It’s been just over a year since Nadia Podoroska spoke publicly for the first time about her relationship with fellow Argentine tennis professional, Guillermina Naya.

In singles, it’s been a trying 2023 for the 26-year-old in Grand Slams and WTA 1000 events, but she has regained her top-100 singles ranking and her year is ending with an exciting development in doubles — Naya is now her playing partner too.

The couple won their first competitive match together in the last-16 of the LP Open in Chile, a WTA 125 event, and although their challenge was ended in the next round by third-seeds Conny Perrin and Julia Lohoff, an ambition was realized.

“We’d wanted to play together for a long time,” Podoroska told tennis outlet Clay. “We joked and imagined when it was going to be.

“Beyond the results, I like being able to share the court with her, something we both do separately, but being able to do it together is something special.”

For Naya, who was featuring in a main WTA draw for the first time, the extra pressure made her “pretty tense.” Being a lower-ranked player, the 27-year-old doesn’t cross paths with Podoroska very often at events.

“It motivates me to keep improving in the ranking and to be able to play more tournaments,” she said.

Podoroska faced Perrin — who is also LGBTQ — again in the singles competition in Santiago, winning that match on course to the quarterfinals.

That run has been a tonic after the disappointment of Argentina’s recent Billie Jean King Cup playoffs loss to Slovakia, after which Podoroska was criticized in the national media for her shock straight-sets defeat by 16-year-old Renata Jamrichova.

Naya was also part of the Argentine team in Bratislava and writing on social media, she suggested the online backlash had been hateful.

“It’s exhausting and painful to read such things loaded with so much evil,” she said on Instagram. “We and the crew know all the work that has been put in and how much it hurts to lose this series.”

Nadia Podoroska in action in the WTA Guangzhou Open in September.

Meanwhile, one of the major talking points in women’s tennis at the moment is the prospect of the season-ending WTA Finals moving to Saudi Arabia.

Previously, reports suggested several players on tour were uncomfortable with the idea of the WTA’s showpiece tournament being played in a country where homosexuality is a crime and women are second-class citizens.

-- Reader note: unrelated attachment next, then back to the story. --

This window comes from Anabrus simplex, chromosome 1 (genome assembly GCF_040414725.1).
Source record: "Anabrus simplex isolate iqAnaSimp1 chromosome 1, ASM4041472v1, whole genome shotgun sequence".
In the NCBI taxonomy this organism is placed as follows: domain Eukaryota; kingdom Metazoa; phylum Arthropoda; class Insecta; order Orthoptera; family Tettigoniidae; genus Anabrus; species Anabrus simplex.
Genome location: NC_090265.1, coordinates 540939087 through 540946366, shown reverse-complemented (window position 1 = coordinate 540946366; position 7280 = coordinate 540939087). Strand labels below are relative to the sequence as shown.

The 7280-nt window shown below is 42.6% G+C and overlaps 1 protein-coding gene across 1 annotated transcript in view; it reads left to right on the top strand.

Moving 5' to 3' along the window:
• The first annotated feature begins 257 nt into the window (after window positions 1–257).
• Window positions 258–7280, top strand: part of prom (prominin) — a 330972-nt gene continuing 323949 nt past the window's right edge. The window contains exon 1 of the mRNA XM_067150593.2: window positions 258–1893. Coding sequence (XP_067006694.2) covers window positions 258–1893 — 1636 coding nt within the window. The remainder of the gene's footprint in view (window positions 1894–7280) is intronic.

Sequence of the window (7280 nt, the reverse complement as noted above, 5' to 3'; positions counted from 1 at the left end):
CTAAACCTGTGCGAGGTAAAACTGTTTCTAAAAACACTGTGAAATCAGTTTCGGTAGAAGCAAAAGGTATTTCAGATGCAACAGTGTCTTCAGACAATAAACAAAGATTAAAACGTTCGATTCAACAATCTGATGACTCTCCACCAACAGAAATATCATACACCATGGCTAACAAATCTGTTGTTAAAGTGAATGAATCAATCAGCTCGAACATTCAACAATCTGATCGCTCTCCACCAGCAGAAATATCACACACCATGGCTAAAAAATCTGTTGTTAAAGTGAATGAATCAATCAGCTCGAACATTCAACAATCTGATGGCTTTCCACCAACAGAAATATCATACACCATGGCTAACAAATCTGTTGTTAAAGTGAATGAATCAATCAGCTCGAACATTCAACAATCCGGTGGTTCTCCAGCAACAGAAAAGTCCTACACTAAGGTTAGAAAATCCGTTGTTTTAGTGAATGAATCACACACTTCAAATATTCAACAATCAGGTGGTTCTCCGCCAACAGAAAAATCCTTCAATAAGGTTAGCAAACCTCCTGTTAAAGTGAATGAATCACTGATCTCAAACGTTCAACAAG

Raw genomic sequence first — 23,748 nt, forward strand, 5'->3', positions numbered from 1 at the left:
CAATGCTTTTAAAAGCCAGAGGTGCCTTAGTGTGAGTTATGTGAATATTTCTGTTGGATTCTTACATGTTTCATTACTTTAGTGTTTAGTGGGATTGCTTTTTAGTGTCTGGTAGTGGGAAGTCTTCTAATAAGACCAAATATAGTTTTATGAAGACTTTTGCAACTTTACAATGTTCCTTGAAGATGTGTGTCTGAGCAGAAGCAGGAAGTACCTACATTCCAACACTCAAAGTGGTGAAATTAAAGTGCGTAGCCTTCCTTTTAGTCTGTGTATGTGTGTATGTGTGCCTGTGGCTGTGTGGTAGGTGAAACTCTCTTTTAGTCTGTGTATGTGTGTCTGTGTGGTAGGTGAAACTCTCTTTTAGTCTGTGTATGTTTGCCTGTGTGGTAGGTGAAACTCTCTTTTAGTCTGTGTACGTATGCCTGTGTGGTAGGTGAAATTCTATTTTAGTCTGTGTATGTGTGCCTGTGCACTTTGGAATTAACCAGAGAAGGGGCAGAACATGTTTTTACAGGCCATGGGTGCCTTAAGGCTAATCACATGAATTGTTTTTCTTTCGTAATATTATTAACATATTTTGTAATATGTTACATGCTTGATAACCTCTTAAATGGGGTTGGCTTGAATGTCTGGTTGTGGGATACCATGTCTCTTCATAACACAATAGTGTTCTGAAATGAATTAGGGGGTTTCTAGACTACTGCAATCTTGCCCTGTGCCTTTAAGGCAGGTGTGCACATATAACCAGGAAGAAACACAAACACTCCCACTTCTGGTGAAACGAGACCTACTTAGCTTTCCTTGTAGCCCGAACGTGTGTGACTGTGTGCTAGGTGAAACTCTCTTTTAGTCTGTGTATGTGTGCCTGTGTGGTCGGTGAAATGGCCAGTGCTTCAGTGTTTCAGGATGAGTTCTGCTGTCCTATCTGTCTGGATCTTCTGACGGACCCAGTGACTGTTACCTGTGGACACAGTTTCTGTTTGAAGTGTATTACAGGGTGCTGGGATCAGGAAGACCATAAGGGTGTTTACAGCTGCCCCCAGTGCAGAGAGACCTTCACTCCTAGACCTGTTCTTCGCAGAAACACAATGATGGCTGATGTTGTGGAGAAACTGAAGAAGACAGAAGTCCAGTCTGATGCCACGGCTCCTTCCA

However, the situation seems to be shifting in Saudi’s favour — last month’s Finals in Cancun were a somewhat chaotic affair, the financial numbers are unsurprisingly much more appealing to the WTA (there is talk of trebling the prize money) and even Billie Jean King is beginning to get on board, saying that the move feels inevitable anyway and that “engagement” is the best strategy.

Yet for Podoroska, it’s still the voices of the current crop of professionals that should be coming to the fore on this issue.

“The WTA should listen to the players, to women in general,” she told Clay.

“In my case, I would not support the WTA Finals to be played in Saudi Arabia.

“It’s good that there’s a lot of money in that part of the world and this is a business too. The wheel has to turn, I understand that.

“And without money, we don’t play either, it’s a bit difficult on that side, but for me there are limits.”

There are several other players who are publicly out as LGBTQ on the WTA Tour including Daria Kasatkina, Greet Minnen, Alison van Uytvanck and Demi Schuurs, but there has still never been an active out gay or bi male professional player in the Open era.

Sadly, Naya doesn’t see that situation changing any time soon due to the culture of men’s sport.

“The one who doesn’t talk much, the one who is shy, people immediately say ‘he’s gay.’ That way he will never accept himself, he will never want to get close to someone,” she said in the Clay Q&A.

“It’s not the same for women, that’s why it’s “easier” to be able to share and accept it. In men, it’s much tougher.”